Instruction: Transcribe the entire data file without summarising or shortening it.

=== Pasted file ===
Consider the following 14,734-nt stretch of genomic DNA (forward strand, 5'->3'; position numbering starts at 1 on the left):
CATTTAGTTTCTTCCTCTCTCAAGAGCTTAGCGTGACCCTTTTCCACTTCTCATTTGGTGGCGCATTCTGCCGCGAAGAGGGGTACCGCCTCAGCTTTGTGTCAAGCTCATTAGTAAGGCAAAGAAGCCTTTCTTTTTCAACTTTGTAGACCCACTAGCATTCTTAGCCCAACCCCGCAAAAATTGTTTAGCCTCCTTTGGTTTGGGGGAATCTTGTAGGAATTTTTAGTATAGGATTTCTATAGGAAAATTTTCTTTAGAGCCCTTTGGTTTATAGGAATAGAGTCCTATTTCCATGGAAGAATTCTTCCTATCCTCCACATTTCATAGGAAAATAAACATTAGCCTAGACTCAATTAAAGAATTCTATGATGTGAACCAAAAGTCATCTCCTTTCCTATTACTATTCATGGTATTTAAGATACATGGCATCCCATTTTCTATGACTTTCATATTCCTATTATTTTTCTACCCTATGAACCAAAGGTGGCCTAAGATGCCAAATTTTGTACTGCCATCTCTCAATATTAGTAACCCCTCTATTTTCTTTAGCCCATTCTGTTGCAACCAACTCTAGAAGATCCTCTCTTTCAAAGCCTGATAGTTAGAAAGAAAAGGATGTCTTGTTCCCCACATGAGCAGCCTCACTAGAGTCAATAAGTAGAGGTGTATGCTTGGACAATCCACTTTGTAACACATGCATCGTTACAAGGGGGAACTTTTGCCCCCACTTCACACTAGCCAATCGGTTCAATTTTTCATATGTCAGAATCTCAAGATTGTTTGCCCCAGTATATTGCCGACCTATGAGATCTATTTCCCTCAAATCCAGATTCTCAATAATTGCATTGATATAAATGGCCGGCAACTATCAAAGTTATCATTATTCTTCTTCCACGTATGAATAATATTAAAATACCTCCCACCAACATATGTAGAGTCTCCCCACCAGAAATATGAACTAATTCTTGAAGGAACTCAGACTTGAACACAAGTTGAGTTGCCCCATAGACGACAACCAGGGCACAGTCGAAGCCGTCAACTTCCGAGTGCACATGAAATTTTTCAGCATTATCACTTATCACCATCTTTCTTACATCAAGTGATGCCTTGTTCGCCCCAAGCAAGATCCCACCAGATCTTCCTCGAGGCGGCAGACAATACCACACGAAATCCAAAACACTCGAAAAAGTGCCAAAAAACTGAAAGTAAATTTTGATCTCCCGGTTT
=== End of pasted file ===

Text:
Consider the following 14,734-nt stretch of genomic DNA (forward strand, 5'->3'; position numbering starts at 1 on the left):
CATTTAGTTTCTTCCTCTCTCAAGAGCTTAGCGTGACCCTTTTCCACTTCTCATTTGGTGGCGCATTCTGCCGCGAAGAGGGGTACCGCCTCAGCTTTGTGTCAAGCTCATTAGTAAGGCAAAGAAGCCTTTCTTTTTCAACTTTGTAGACCCACTAGCATTCTTAGCCCAACCCCGCAAAAATTGTTTAGCCTCCTTTGGTTTGGGGGAATCTTGTAGGAATTTTTAGTATAGGATTTCTATAGGAAAATTTTCTTTAGAGCCCTTTGGTTTATAGGAATAGAGTCCTATTTCCATGGAAGAATTCTTCCTATCCTCCACATTTCATAGGAAAATAAACATTAGCCTAGACTCAATTAAAGAATTCTATGATGTGAACCAAAAGTCATCTCCTTTCCTATTACTATTCATGGTATTTAAGATACATGGCATCCCATTTTCTATGACTTTCATATTCCTATTATTTTTCTACCCTATGAACCAAAGGTGGCCTAAGATGCCAAATTTTGTACTGCCATCTCTCAATATTAGTAACCCCTCTATTTTCTTTAGCCCATTCTGTTGCAACCAACTCTAGAAGATCCTCTCTTTCAAAGCCTGATAGTTAGAAAGAAAAGGATGTCTTGTTCCCCACATGAGCAGCCTCACTAGAGTCAATAAGTAGAGGTGTATGCTTGGACAATCCACTTTGTAACACATGCATCGTTACAAGGGGGAACTTTTGCCCCCACTTCACACTAGCCAATCGGTTCAATTTTTCATATGTCAGAATCTCAAGATTGTTTGCCCCAGTATATTGCCGACCTATGAGATCTATTTCCCTCAAATCCAGATTCTCAATAATTGCATTGATATAAATGGCCGGCAACTATCAAAGTTATCATTATTCTTCTTCCACGTATGAATAATATTAAAATACCTCCCACCAACATATGTAGAGTCTCCCCACCAGAAATATGAACTAATTCTTGAAGGAACTCAGACTTGAACACAAGTTGAGTTGCCCCATAGACGACAACCAGGGCACAGTCGAAGCCGTCAACTTCCGAGTGCACATGAAATTTTTCAGCATTATCACTTATCACCATCTTTCTTACATCAAGTGATGCCTTGTTCGCCCCAAGCAAGATCCCACCAGATCTTCCTCGAGGCGGCAGACAATACCACACGAAATCCAAAACACTCGAAAAAGTGCCAAAAAACTGAAAGTAAATTTTGATCTCCCGGTTT